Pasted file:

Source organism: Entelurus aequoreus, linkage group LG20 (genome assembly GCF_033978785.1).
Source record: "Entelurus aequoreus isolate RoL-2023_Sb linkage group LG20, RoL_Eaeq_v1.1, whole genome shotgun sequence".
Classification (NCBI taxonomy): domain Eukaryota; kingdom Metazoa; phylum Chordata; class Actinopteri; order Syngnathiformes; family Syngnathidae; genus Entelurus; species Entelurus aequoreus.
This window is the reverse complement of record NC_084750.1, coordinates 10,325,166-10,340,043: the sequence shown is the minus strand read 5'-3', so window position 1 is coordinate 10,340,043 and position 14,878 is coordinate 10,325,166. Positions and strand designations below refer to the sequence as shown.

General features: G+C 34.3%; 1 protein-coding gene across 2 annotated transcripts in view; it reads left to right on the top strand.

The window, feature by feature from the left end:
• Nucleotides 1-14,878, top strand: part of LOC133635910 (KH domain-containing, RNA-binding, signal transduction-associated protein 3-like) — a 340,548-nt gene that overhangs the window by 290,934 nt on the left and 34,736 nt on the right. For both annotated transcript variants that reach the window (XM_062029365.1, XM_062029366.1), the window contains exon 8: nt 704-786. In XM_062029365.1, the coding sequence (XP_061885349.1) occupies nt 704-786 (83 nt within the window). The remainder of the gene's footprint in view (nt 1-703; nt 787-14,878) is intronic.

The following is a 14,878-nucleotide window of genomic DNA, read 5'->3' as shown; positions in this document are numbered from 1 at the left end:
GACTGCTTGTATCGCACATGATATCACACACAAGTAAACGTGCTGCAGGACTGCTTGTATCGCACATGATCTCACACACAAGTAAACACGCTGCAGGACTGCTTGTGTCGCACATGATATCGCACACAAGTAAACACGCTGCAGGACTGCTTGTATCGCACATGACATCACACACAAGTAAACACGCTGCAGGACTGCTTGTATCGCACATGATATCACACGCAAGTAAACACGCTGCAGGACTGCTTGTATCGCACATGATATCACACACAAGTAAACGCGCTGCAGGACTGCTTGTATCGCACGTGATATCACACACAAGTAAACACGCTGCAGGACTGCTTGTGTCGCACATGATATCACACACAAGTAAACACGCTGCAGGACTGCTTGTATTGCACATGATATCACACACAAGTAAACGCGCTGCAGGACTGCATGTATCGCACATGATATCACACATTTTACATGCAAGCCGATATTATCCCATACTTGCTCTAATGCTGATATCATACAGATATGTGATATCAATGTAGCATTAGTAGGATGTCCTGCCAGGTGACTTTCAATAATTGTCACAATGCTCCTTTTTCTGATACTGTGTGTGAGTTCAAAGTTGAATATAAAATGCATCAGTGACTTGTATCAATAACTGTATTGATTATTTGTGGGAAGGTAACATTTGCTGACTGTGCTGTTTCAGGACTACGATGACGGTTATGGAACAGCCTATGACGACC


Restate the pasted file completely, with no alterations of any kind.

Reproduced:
Source organism: Entelurus aequoreus, linkage group LG20 (genome assembly GCF_033978785.1).
Source record: "Entelurus aequoreus isolate RoL-2023_Sb linkage group LG20, RoL_Eaeq_v1.1, whole genome shotgun sequence".
Classification (NCBI taxonomy): domain Eukaryota; kingdom Metazoa; phylum Chordata; class Actinopteri; order Syngnathiformes; family Syngnathidae; genus Entelurus; species Entelurus aequoreus.
This window is the reverse complement of record NC_084750.1, coordinates 10,325,166-10,340,043: the sequence shown is the minus strand read 5'-3', so window position 1 is coordinate 10,340,043 and position 14,878 is coordinate 10,325,166. Positions and strand designations below refer to the sequence as shown.

General features: G+C 34.3%; 1 protein-coding gene across 2 annotated transcripts in view; it reads left to right on the top strand.

The window, feature by feature from the left end:
• Nucleotides 1-14,878, top strand: part of LOC133635910 (KH domain-containing, RNA-binding, signal transduction-associated protein 3-like) — a 340,548-nt gene that overhangs the window by 290,934 nt on the left and 34,736 nt on the right. For both annotated transcript variants that reach the window (XM_062029365.1, XM_062029366.1), the window contains exon 8: nt 704-786. In XM_062029365.1, the coding sequence (XP_061885349.1) occupies nt 704-786 (83 nt within the window). The remainder of the gene's footprint in view (nt 1-703; nt 787-14,878) is intronic.

The following is a 14,878-nucleotide window of genomic DNA, read 5'->3' as shown; positions in this document are numbered from 1 at the left end:
GACTGCTTGTATCGCACATGATATCACACACAAGTAAACGTGCTGCAGGACTGCTTGTATCGCACATGATCTCACACACAAGTAAACACGCTGCAGGACTGCTTGTGTCGCACATGATATCGCACACAAGTAAACACGCTGCAGGACTGCTTGTATCGCACATGACATCACACACAAGTAAACACGCTGCAGGACTGCTTGTATCGCACATGATATCACACGCAAGTAAACACGCTGCAGGACTGCTTGTATCGCACATGATATCACACACAAGTAAACGCGCTGCAGGACTGCTTGTATCGCACGTGATATCACACACAAGTAAACACGCTGCAGGACTGCTTGTGTCGCACATGATATCACACACAAGTAAACACGCTGCAGGACTGCTTGTATTGCACATGATATCACACACAAGTAAACGCGCTGCAGGACTGCATGTATCGCACATGATATCACACATTTTACATGCAAGCCGATATTATCCCATACTTGCTCTAATGCTGATATCATACAGATATGTGATATCAATGTAGCATTAGTAGGATGTCCTGCCAGGTGACTTTCAATAATTGTCACAATGCTCCTTTTTCTGATACTGTGTGTGAGTTCAAAGTTGAATATAAAATGCATCAGTGACTTGTATCAATAACTGTATTGATTATTTGTGGGAAGGTAACATTTGCTGACTGTGCTGTTTCAGGACTACGATGACGGTTATGGAACAGCCTATGACGACC